What you Need to Know about Sunscreen for Dogs

Are you serious about protecting your dog from avoidable harm?


Yes, you keep them on a leash near the road.

Yes, you're vigilant about what they eat.

Yes, you keep household toxins under lock and key

Yes, you apply sunscreen….Oh, wait! Perhaps not.


Dogs have fur. Therefore it's easy to assume they have inbuilt sunscreen, but this isn't always the case. Indeed, for certain dogs the risk of sun damage (leading to cancer) is high. Here is what every pet parent needs know about the potential problems and how to avoid them.


#1: Which Dogs are at Risk?


Those dogs at greatest risk of sun damage are those that lack the pigment melanin. These guys are easy to spot because they have pink noses and white ears.


But the danger isn't just limited to areas without much fur, like a nose or ear tips. Short coated dogs with white hair are also at risk. Indeed, if you own a dalmatian or a bi-colored dog such as a pit bull, the darker patches can be fine whilst the white areas could be at risk of precancerous sun damage leading to cancer.


These breeds include:

  • Dalmatians

  • Bull terriers

  • Greyhounds

  • Boxers

  • Pit bull terriers

  • French bulldogs


Also, you should worry about any dog that spends lots of time in the sun. Indeed, the sun is especially fierce 10am - 4pm, so any four-legger that spends lots of time in a yard or outdoors should wear sunscreen.


#2: What Does Sun Damage Look Like?


Just like people, dogs suffer a range of sun-related problems. These range from sunburn to precancerous changes to cancer.


The dog that falls asleep in the full midday sun is likely to get painful red, inflamed skin. When they repeatedly snooze in the sun, the skin becomes angry looking with thickened raised patches, small scabs form, and the hair falls out. This is the precancerous phase.

Sadly, repeated skin exposure leads to a variety of cancers including:

  • Malignant melanoma

  • Squamous cell carcinoma

  • Hemangioma

  • Hemangiosarcoma

And remember, this isn't limited to nose and ears, this can affect the trunk of a white-coated dog - hence the need for sunscreen.  


#3: How to Protect your Pooch



However, it's important to use special pet sunscreens that lack zinc oxide.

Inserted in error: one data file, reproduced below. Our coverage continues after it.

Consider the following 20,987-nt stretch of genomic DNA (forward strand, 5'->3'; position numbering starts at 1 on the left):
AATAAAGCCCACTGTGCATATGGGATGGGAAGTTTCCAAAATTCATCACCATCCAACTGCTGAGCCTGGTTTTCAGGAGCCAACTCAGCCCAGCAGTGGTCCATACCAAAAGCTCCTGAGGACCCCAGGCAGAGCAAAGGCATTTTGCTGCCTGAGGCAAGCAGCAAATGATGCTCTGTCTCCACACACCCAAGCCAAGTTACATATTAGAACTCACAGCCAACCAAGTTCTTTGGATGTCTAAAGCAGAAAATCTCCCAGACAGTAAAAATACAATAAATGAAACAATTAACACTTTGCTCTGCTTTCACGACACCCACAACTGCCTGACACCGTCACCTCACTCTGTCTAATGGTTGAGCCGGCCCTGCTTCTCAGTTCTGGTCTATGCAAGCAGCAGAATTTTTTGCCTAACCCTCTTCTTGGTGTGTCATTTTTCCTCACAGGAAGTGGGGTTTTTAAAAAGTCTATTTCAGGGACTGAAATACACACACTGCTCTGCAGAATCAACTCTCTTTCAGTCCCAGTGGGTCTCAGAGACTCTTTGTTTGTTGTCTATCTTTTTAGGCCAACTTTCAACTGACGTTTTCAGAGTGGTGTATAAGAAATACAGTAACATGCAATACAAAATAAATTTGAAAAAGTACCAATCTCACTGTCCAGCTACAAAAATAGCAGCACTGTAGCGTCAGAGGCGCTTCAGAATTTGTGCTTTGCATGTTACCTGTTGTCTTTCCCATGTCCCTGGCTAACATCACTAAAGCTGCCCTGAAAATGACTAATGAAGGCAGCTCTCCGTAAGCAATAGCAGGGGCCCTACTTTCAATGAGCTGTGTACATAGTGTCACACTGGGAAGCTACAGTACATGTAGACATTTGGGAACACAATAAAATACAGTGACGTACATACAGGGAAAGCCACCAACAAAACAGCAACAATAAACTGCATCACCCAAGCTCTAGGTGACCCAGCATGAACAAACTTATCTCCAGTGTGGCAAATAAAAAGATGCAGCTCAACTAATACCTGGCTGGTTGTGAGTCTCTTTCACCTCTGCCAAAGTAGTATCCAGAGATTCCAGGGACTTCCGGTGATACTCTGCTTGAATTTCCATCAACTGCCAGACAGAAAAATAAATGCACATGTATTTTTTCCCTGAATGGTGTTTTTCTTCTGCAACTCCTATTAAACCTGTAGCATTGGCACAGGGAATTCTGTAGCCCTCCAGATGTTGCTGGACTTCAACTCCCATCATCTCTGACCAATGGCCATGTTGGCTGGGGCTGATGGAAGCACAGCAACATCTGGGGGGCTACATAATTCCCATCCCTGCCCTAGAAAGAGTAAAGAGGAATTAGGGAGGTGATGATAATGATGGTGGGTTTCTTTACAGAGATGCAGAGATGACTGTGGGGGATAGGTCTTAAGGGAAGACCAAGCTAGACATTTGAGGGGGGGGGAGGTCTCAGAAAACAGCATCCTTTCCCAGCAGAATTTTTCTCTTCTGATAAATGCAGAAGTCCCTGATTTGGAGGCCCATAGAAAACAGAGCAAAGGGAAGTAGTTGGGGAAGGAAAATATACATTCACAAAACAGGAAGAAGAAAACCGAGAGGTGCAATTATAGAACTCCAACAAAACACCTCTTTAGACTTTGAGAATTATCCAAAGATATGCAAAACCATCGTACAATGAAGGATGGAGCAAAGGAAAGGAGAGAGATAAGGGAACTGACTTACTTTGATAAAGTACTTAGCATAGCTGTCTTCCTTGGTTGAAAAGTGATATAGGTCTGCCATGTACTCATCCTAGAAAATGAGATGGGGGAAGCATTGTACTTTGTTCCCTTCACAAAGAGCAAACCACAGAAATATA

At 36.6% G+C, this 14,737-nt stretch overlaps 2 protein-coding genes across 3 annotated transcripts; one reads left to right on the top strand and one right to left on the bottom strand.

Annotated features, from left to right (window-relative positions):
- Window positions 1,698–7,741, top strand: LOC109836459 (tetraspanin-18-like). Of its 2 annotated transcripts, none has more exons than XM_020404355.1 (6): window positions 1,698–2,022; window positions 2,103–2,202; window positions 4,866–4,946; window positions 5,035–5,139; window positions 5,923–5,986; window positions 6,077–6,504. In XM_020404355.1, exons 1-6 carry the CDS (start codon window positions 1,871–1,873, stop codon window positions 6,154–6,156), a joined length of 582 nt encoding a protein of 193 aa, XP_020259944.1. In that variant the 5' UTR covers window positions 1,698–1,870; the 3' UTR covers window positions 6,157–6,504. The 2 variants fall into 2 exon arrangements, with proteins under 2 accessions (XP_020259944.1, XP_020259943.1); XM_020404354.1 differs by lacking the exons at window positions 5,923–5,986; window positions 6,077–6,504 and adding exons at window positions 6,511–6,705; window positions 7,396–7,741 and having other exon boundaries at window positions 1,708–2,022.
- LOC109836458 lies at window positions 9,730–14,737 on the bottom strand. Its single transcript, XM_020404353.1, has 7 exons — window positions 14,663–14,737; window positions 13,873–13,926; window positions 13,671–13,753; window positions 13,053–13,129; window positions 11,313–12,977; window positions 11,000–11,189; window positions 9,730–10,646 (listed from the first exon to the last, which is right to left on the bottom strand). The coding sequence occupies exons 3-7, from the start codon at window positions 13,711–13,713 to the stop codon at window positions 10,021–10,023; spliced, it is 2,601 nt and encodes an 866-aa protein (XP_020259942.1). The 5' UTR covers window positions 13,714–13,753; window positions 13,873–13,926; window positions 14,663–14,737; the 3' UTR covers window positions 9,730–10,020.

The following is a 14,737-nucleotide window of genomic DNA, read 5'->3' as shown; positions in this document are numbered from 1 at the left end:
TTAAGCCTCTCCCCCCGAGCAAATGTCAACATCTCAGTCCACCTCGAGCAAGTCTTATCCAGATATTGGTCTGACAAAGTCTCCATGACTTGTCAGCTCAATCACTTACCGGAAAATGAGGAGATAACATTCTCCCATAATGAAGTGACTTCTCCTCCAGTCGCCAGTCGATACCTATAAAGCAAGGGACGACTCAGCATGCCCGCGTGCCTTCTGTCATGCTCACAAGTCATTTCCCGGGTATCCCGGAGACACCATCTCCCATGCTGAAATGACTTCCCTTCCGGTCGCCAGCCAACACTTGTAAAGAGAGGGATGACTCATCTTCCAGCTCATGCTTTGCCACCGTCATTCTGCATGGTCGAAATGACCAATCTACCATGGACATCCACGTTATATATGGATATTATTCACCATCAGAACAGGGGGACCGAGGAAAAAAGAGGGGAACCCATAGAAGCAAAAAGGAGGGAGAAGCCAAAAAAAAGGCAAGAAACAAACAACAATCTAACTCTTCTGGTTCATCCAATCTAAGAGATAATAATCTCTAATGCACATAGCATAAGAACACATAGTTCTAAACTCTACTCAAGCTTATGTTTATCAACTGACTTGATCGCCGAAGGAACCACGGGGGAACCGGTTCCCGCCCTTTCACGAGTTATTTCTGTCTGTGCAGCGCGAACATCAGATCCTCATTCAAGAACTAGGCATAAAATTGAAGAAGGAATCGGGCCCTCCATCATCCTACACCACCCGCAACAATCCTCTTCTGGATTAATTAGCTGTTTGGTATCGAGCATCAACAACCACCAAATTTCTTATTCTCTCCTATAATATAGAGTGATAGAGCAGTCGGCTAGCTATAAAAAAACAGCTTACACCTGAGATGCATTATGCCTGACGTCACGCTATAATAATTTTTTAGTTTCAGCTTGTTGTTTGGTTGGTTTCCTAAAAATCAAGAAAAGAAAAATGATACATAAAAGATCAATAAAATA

Sunscreens that are low in para aminobenzoic acid (PABA) are also preferred - although difficult to come by.


And a quick shout out for our feline friends - avoid sunscreens containing octisalate. This is from the aspirin family and is toxic to cats.


Know what to Avoid

Zinc is toxic to dogs, but zinc oxide is a major component of most human sunscreens. A difference between people and dogs is that people don't lick their sunscreen off, whereas dogs do.


A dog that ingests zinc regularly is at risk of a serious form of anemia, leading to jaundice, weakness, and collapse. Which is why pet sunscreens are formulated without zinc.


Pet Sunscreen to 101

Read the label!

If an ingredient is zinc, put it back on the shelf.

However, most pet sunscreens are zinc free. Spray formulations work the best as you can simply spritz the dog, and then distract them for a few minutes whilst it dries in.


Choose a product that is:

  • A minimum of SPF 15

  • Broad spectrum (blocks UVA & UVB)

Be sure to reapply the sunscreen after swimming and then every 4 - 6 hours.




And finally, other important strategies to protect your pet from sun damage include avoiding the worst of the sun. Where possible, avoid sun exposure between 10am - 4pm. You can also source UV protective T-shirts for dogs, which are a great idea for obsessive swimmers!


Oh, and one last point. Think about protecting their eyes. Doggys sun-goggles don't just look cute, they are a serious way to protect your dog's retinas against UV damage. An interesting thought… isn't it?

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